Moist and full of warm spices, this Sourdough Pumpkin Bundt Cake bakes with a crunchy sugar and a delicious tang thanks to the addition of sourdough discard.
Sponsored by Imperial Sugar
It’s a shame that pumpkin gets relegated to only the fall months because it is such an amazing ingredient. Pumpkin imparts a deep earthy flavor to baked goods and is the perfect vehicle of fragrant warm spices. It also adds moisture and with the addition of sourdough discard, it keeps this Sourdough Pumpkin Bundt Cake tasting fresh for up to a week.
Recipe Box Series
This Sourdough Pumpkin Bundt Cake recipe is the second in my Recipe Box Series with Imperial Sugar. Each month, I’ll be releasing recipes for classic bakes made with a sourdough twist! You can look forward to comforting classics like Sourdough Discard Chocolate Chip Cookies, Apple Pie with Sourdough Crust, Sourdough Oatmeal Cookies and many others.
Sugar is such a vital part of every dessert, it imparts flavor, texture, moisture, and without it, it would be impossible to make our favorite bakes. I’m so grateful to Imperial Sugar for making the Recipe Box Series possible and so proud to be partnering with a company with such a long tradition of producing such high-quality products. Imperial Sugar products are 100% pure cane sugar, non-GMO and provide consistently delicious results.
Baking with sourdough discard
Baking powder and baking soda helps this cake rise, instead of biological leaveners (commercial yeast or sourdough). As the batter bakes, baking powder produces carbon dioxide which imparts a soft, and fluffy texture to your cake. Because you won’t be using an active sourdough starter to make this cake rise you can bake with your sourdough discard straight from the refrigerator without activating or feeding it first.
Pumpkin puree: For the best results, use canned pumpkin puree. Homemade pumpkin puree may add more moisture which could affect the texture of your cake. Do not use pumpkin filling because it contains sugar and spices.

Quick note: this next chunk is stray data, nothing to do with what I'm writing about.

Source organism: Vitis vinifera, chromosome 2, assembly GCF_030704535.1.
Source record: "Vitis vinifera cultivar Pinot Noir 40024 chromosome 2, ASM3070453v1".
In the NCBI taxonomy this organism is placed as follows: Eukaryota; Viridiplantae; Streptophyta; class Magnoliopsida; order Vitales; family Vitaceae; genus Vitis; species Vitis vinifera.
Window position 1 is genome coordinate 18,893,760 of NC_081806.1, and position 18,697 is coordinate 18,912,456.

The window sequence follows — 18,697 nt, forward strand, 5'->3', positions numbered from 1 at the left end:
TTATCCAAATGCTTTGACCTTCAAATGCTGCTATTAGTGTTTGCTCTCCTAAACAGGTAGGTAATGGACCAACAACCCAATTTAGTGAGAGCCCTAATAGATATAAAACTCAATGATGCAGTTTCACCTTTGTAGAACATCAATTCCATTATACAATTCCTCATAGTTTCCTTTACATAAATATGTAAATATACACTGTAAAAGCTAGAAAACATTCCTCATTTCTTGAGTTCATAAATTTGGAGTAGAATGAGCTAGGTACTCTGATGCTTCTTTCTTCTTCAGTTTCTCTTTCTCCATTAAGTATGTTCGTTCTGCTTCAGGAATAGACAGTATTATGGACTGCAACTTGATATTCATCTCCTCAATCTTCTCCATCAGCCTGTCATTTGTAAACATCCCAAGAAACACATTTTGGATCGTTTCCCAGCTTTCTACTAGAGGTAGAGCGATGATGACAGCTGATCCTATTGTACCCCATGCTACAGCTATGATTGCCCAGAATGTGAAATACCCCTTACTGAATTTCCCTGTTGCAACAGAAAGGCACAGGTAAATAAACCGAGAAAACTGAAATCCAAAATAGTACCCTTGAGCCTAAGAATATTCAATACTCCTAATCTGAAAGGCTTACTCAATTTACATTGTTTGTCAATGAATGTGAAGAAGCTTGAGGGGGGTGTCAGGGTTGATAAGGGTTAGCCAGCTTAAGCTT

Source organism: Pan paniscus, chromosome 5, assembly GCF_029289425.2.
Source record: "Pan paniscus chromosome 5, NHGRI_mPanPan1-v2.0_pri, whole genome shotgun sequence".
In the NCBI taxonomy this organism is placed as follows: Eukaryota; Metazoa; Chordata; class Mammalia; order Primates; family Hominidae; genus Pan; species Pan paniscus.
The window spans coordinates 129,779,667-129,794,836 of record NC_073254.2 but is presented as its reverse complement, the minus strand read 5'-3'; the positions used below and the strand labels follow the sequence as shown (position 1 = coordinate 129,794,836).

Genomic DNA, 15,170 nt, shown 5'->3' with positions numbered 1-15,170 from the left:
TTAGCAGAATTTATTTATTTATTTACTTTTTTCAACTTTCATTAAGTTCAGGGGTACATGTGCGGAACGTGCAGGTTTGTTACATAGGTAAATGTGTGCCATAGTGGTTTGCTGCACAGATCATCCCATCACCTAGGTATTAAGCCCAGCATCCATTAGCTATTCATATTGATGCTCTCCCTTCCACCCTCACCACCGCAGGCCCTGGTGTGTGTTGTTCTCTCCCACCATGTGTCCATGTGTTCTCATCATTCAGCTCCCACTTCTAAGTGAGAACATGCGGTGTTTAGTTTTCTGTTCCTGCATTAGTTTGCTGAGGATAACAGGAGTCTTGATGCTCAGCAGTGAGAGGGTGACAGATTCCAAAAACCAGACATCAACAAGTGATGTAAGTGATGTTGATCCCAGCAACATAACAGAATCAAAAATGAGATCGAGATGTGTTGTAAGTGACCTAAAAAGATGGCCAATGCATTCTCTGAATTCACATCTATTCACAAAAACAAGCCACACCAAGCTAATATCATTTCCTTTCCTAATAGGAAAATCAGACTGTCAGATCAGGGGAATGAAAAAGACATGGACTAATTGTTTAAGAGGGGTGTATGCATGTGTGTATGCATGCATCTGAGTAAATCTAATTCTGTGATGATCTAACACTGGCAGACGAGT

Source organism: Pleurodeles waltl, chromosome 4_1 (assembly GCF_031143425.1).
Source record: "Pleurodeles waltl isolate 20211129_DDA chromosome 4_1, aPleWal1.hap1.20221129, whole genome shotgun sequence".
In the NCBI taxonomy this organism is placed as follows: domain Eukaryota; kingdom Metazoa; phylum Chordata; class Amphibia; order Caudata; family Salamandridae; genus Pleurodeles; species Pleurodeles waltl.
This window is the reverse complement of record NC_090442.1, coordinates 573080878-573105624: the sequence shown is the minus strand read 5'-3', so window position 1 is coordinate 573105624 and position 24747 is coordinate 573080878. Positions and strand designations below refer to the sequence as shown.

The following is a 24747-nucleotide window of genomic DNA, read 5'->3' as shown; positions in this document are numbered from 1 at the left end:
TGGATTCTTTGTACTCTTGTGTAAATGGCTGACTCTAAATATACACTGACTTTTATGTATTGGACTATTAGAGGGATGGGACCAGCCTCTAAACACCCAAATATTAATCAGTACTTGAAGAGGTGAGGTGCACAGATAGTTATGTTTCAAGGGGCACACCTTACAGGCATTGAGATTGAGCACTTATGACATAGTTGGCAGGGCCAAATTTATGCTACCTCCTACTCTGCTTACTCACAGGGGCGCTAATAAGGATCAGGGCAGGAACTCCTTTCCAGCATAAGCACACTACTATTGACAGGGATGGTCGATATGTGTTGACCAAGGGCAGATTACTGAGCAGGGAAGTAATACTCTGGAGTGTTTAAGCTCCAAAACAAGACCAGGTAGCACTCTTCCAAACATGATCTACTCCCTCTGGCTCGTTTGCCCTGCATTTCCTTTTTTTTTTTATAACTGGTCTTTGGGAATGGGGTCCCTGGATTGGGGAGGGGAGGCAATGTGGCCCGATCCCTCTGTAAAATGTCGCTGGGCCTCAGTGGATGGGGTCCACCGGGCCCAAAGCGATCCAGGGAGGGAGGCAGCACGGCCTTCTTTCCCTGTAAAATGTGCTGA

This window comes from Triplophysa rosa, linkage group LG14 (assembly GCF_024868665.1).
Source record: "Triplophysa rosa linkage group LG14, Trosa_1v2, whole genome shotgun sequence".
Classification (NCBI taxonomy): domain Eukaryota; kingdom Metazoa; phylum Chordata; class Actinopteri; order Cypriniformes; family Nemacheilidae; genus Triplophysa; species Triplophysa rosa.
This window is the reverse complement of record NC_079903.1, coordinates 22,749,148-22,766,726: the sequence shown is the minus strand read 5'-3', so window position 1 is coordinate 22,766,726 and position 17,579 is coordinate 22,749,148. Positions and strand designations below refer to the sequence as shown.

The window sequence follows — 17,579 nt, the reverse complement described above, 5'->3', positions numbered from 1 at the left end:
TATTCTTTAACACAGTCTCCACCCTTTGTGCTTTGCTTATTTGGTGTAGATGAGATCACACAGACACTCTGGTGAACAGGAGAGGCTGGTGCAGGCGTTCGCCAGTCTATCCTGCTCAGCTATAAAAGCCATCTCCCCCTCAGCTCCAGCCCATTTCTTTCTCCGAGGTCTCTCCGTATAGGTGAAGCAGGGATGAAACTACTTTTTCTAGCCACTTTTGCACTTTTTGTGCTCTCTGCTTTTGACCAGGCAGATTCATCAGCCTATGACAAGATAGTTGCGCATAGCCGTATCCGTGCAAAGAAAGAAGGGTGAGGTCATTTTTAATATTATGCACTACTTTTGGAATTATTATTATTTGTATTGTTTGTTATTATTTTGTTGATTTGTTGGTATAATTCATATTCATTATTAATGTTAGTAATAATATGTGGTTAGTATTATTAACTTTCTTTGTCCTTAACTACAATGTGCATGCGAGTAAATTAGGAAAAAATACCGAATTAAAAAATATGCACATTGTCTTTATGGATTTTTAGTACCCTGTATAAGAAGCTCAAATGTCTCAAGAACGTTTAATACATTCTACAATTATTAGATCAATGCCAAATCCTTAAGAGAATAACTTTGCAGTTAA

Sourdough discard: If you don't have any discard, add 56 grams of flour and 56 grams of water to your recipe.
- Preheat your oven to 375 F
- Whisk together the all-purpose flour, salt, baking powder, baking soda and ground spices
- In a separate bowl, combine melted butter and sugars until completely dissolved
- Add oil in a steady steam
- Whisk in the eggs one at a time
- Stir in pumpkin puree and sourdough discard
- Alternate folding in dry ingredients and milk
- Brush bundt pan with cake release and coat in sugar
- Pour batter into prepared bundt pan
- Bake bundt cake for 50 to 50 minutes
- Let the cake cool in pan for 1 hour to allow crumb to set
- Turn the cake out on a wire rack
How to prevent your bundt cake from sticking to the pan
There’s nothing more frustrating than spending hours on a cake, only to have it stick to your bundt pan when you try to turn it out. All the little nooks and crannies that give bundt cakes their elegant appearance are opportunities for your cake to stick to your pan.
Grease bundt pan completely: My secret to preventing my bundt cakes from sticking is using a cake release, a mixture of shortening, vegetable oil and all-purpose flour. Just make sure you coat every corner of your bundt pan thoroughly with cake release.
Dust with sugar: Dusting some Imperial Sugar Extra Fine Granulated Sugar before pouring your cake batter into the pan adds another layer of insurance against sticking and your cake will bake up with a nice crunchy crust.
Allow the crumb to set: Allow the cake to cool completely, your pan should be cool to the touch, this will prevent your cake from breaking apart when you turn it out.